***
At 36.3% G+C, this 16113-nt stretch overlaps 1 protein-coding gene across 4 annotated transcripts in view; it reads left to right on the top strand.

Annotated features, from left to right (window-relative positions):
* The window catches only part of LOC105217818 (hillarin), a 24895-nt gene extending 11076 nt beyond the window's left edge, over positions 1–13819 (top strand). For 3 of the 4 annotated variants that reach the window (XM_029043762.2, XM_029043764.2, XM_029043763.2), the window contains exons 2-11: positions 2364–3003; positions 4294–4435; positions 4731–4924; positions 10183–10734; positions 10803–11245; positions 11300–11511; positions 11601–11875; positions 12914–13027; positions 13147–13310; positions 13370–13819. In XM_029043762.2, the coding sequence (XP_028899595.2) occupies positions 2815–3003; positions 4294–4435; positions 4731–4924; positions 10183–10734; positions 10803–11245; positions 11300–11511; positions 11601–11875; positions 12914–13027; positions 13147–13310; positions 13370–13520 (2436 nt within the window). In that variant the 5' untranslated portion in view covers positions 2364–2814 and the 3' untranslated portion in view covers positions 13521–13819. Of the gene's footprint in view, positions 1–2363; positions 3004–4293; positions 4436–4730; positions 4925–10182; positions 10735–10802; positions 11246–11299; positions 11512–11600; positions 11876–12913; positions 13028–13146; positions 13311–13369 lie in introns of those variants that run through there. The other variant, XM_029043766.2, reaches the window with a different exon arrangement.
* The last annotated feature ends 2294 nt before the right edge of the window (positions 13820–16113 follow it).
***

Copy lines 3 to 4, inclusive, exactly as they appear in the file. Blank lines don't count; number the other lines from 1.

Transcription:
* The window catches only part of LOC105217818 (hillarin), a 24895-nt gene extending 11076 nt beyond the window's left edge, over positions 1–13819 (top strand). For 3 of the 4 annotated variants that reach the window (XM_029043762.2, XM_029043764.2, XM_029043763.2), the window contains exons 2-11: positions 2364–3003; positions 4294–4435; positions 4731–4924; positions 10183–10734; positions 10803–11245; positions 11300–11511; positions 11601–11875; positions 12914–13027; positions 13147–13310; positions 13370–13819. In XM_029043762.2, the coding sequence (XP_028899595.2) occupies positions 2815–3003; positions 4294–4435; positions 4731–4924; positions 10183–10734; positions 10803–11245; positions 11300–11511; positions 11601–11875; positions 12914–13027; positions 13147–13310; positions 13370–13520 (2436 nt within the window). In that variant the 5' untranslated portion in view covers positions 2364–2814 and the 3' untranslated portion in view covers positions 13521–13819. Of the gene's footprint in view, positions 1–2363; positions 3004–4293; positions 4436–4730; positions 4925–10182; positions 10735–10802; positions 11246–11299; positions 11512–11600; positions 11876–12913; positions 13028–13146; positions 13311–13369 lie in introns of those variants that run through there. The other variant, XM_029043766.2, reaches the window with a different exon arrangement.
* The last annotated feature ends 2294 nt before the right edge of the window (positions 13820–16113 follow it).